Chin-ups are one of the most effective upper-body exercises.
Your arms, shoulders, chest, back, and core all play big roles in the movement so they can certainly help build an impressive upper body.
But there seems to be some confusion surrounding chin-ups as to whether they’re good for your lats.
While there’s no denying that your back muscles come into play during chin-ups, you might be wondering if they’ll be a suitable part of your lat-building workouts.
In this article, we give you all the information you need to answer the question of whether chin-ups are good for lats.
We look at some different variations of chin-ups to see if there are some better for lat development than others, and we also look at reasons why your lats could be sore after you perform chin-ups.
Do Chin-Ups Work Lats?
Your lats are one of the working muscles used in chin-ups.
Although chin-ups put more focus on the muscles on the front side of your body (biceps, chest, abs), your lats still do some work throughout the movement.
The narrow grip commonly used in chin-ups takes some work away from your lats as a wider grip encourages more lat engagement, however, your lats still have to activate to make the chin-up movement happen.
Although there are other exercises out there that will be better for lats, chin-ups are still a good lat developing exercise.
How To Activate Your Lats More In Chin-Ups
Although your lats may not activate as much during chin-ups as they do in other pull-up variations, there are some things you can try if you want to get as much lat activation as you possibly can.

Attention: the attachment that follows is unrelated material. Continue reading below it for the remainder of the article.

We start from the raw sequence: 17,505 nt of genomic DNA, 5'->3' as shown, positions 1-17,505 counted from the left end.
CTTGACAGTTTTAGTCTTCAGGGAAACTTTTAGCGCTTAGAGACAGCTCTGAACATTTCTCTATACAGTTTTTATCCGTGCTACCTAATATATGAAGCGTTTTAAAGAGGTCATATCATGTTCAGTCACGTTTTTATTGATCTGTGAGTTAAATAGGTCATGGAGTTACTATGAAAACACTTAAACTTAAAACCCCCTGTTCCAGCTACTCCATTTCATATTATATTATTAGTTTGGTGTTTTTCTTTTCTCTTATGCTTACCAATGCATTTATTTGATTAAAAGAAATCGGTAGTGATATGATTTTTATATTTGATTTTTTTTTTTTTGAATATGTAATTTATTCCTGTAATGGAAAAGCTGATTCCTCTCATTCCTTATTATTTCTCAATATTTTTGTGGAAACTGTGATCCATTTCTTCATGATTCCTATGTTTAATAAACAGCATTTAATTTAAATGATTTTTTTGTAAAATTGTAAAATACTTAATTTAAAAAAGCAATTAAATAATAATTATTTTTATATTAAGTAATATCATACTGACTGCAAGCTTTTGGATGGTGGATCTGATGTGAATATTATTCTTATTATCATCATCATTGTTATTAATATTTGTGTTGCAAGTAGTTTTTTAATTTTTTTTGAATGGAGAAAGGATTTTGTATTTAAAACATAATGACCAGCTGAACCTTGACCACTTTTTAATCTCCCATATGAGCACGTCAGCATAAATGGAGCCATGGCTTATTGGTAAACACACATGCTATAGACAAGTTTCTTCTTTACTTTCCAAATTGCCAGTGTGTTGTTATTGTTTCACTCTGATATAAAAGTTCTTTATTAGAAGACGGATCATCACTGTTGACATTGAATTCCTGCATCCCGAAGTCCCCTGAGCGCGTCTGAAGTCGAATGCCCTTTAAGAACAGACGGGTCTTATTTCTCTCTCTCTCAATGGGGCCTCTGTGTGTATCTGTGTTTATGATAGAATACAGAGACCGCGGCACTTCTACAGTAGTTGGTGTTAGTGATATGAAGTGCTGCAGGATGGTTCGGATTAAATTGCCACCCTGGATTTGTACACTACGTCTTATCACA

The first thing you might want to try is to simply think about your lats engaging during chin-ups.
There have been quite a few studies into the “mind-muscle connection” in recent years, and some of these suggest that thinking about specific muscles activating during exercise can actually help encourage greater activation in those muscle groups.
While this may be more effective for some more than others, it could be a simple way of getting your lats to activate more during your chin-ups.
You could also adopt a wider grip on the bar.
While this can have an impact on your overall chin-up technique, having a wider grip on the bar tends to put more focus on your lats and makes them work harder during the exercise.
Why Do Some People Get Sore Lats After Chin-Ups?
Normal Post Exercise Muscle Discomfort
Your lats may not be the main focus of chin-ups, but that isn’t to say they don’t play a big part in the movement.
As your lats are one of the working muscles during chin-ups, it’s possible that you may feel some mild discomfort in that area after the exercise.
Any discomfort should be mild, but this can be easily confused with pain and soreness.
If you’re making errors in your chin-up technique, you could shift the focus from your biceps and core onto other parts of your body such as your lats.
This can happen due to you using a grip that is too wide for example. This seemingly small error can change the impact the exercise has on your body.
If your lats are feeling sore after chin-ups, it’s a good idea to double-check your technique before continuing with the exercise.
(Watch below to see 4 common mistakes you could be making with your chin-ups that are causing you sore lats!)
Although chin-ups are a relatively safe exercise to perform, sometimes injuries can happen.